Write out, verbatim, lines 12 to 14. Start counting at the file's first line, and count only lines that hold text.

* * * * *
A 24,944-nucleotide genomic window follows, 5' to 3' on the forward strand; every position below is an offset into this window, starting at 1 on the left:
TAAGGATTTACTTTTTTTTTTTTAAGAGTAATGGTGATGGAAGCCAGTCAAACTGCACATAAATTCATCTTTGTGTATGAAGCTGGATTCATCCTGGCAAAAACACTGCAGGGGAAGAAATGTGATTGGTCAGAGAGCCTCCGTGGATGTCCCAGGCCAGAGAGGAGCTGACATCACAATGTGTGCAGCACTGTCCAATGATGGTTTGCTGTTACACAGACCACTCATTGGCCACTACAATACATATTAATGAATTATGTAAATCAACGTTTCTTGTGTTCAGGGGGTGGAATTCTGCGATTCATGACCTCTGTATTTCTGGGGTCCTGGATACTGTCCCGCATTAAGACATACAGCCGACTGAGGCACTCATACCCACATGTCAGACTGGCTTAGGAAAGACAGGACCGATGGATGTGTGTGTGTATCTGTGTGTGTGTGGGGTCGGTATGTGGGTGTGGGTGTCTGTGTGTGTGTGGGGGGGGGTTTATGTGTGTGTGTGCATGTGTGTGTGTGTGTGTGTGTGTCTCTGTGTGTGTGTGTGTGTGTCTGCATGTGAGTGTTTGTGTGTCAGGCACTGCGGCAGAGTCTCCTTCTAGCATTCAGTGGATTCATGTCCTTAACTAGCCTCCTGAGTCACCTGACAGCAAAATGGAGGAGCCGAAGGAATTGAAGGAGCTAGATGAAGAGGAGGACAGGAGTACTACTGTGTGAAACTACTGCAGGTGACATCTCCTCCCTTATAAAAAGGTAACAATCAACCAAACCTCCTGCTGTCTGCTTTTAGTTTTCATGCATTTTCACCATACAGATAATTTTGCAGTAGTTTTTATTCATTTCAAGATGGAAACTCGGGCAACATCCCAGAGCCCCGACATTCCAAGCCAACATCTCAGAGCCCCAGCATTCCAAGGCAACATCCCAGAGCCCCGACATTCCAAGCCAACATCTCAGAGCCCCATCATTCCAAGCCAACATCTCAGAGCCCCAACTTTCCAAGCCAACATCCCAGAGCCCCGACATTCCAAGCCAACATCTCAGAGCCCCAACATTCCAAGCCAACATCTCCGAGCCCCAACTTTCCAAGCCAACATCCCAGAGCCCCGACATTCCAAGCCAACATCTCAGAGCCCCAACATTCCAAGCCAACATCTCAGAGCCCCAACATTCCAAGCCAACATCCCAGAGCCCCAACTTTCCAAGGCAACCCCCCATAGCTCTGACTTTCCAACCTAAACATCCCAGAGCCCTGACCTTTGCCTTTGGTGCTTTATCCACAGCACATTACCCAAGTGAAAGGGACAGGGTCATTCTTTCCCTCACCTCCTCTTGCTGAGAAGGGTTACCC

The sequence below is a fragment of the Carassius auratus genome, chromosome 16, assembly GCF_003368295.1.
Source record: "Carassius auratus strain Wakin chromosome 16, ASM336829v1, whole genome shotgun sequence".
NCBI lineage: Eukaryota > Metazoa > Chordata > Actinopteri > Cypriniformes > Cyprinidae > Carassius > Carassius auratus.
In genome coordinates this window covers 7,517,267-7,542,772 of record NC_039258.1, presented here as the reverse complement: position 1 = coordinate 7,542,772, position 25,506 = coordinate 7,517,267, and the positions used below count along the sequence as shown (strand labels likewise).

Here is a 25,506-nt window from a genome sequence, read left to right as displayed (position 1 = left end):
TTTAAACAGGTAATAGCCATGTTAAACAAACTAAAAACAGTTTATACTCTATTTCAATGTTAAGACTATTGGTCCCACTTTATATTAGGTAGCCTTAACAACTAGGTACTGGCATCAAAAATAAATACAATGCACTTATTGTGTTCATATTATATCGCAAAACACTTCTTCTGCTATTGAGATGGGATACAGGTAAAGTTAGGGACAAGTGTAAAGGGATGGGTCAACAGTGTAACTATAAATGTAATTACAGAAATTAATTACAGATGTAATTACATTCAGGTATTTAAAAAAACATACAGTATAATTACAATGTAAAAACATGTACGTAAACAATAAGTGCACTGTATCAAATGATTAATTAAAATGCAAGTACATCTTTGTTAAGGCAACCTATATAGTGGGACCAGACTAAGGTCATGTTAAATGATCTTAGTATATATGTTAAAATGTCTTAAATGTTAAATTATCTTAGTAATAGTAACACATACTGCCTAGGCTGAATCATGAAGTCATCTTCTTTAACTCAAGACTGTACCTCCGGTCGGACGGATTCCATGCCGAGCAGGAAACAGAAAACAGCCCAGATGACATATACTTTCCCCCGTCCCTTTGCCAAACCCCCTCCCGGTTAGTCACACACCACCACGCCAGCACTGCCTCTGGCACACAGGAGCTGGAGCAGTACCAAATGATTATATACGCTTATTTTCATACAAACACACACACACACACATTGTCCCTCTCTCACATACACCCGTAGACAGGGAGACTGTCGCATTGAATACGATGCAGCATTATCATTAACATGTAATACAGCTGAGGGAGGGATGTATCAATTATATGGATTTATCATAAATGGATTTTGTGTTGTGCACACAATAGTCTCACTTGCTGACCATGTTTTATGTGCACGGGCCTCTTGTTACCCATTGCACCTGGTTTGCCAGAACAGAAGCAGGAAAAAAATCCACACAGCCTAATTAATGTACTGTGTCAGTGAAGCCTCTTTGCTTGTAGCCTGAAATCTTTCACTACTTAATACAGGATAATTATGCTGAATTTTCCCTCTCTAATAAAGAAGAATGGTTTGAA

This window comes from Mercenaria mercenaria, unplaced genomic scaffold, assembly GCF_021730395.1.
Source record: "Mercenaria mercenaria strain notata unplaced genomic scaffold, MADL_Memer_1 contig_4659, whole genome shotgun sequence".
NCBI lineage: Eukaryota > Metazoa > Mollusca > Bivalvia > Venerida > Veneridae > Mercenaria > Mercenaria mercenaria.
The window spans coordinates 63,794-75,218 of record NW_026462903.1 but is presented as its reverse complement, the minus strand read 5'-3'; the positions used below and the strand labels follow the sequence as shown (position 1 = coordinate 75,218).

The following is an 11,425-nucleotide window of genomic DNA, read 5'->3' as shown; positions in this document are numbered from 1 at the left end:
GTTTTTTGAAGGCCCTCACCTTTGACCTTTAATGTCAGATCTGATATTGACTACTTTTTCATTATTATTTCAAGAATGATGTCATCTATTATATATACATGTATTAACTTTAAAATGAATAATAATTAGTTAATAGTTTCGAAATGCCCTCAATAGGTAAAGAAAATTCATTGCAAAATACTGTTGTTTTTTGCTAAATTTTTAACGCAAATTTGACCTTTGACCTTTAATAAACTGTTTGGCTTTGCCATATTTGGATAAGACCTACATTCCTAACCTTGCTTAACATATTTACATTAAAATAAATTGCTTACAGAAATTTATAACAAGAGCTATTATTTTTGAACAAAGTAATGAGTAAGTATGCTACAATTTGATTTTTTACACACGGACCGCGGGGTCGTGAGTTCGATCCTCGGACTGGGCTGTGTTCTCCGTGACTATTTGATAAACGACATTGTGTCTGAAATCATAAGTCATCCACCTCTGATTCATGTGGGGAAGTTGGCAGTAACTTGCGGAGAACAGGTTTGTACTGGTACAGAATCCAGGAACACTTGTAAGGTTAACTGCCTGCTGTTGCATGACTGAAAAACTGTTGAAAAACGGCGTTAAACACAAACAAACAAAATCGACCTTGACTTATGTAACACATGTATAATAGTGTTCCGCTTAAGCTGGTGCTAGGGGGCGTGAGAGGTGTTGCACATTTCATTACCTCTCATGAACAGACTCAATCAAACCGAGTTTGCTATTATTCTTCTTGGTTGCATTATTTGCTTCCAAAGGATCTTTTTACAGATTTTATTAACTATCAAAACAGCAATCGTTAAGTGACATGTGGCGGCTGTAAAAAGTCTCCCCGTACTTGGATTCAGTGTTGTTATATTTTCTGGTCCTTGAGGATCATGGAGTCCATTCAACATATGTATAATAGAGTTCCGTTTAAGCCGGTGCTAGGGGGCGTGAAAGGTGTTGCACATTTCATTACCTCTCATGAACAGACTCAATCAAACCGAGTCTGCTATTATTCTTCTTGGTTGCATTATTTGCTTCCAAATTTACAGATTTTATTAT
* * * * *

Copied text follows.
The window spans coordinates 63,794-75,218 of record NW_026462903.1 but is presented as its reverse complement, the minus strand read 5'-3'; the positions used below and the strand labels follow the sequence as shown (position 1 = coordinate 75,218).

The following is an 11,425-nucleotide window of genomic DNA, read 5'->3' as shown; positions in this document are numbered from 1 at the left end:
GTTTTTTGAAGGCCCTCACCTTTGACCTTTAATGTCAGATCTGATATTGACTACTTTTTCATTATTATTTCAAGAATGATGTCATCTATTATATATACATGTATTAACTTTAAAATGAATAATAATTAGTTAATAGTTTCGAAATGCCCTCAATAGGTAAAGAAAATTCATTGCAAAATACTGTTGTTTTTTGCTAAATTTTTAACGCAAATTTGACCTTTGACCTTTAATAAACTGTTTGGCTTTGCCATATTTGGATAAGACCTACATTCCTAACCTTGCTTAACATATTTACATTAAAATAAATTGCTTACAGAAATTTATAACAAGAGCTATTATTTTTGAACAAAGTAATGAGTAAGTATGCTACAATTTGATTTTTTACACACGGACCGCGGGGTCGTGAGTTCGATCCTCGGACTGGGCTGTGTTCTCCGTGACTATTTGATAAACGACATTGTGTCTGAAATCATAAGTCATCCACCTCTGATTCATGTGGGGAAGTTGGCAGTAACTTGCGGAGAACAGGTTTGTACTGGTACAGAATCCAGGAACACTTGTAAGGTTAACTGCCTGCTGTTGCATGACTGAAAAACTGTTGAAAAACGGCGTTAAACACAAACAAACAAAATCGACCTTGACTTATGTAACACATGTATAATAGTGTTCCGCTTAAGCTGGTGCTAGGGGGCGTGAGAGGTGTTGCACATTTCATTACCTCTCATGAACAGACTCAATCAAACCGAGTTTGCTATTATTCTTCTTGGTTGCATTATTTGCTTCCAAAGGATCTTTTTACAGATTTTATTAACTATCAAAACAGCAATCGTTAAGTGACATGTGGCGGCTGTAAAAAGTCTCCCCGTACTTGGATTCAGTGTTGTTATATTTTCTGGTCCTTGAGGATCATGGAGTCCATTCAACATATGTATAATAGAGTTCCGTTTAAGCCGGTGCTAGGGGGCGTGAAAGGTGTTGCACATTTCATTACCTCTCATGAACAGACTCAATCAAACCGAGTCTGCTATTATTCTTCTTGGTTGCATTATTTGCTTCCAAATTTACAGATTTTATTAT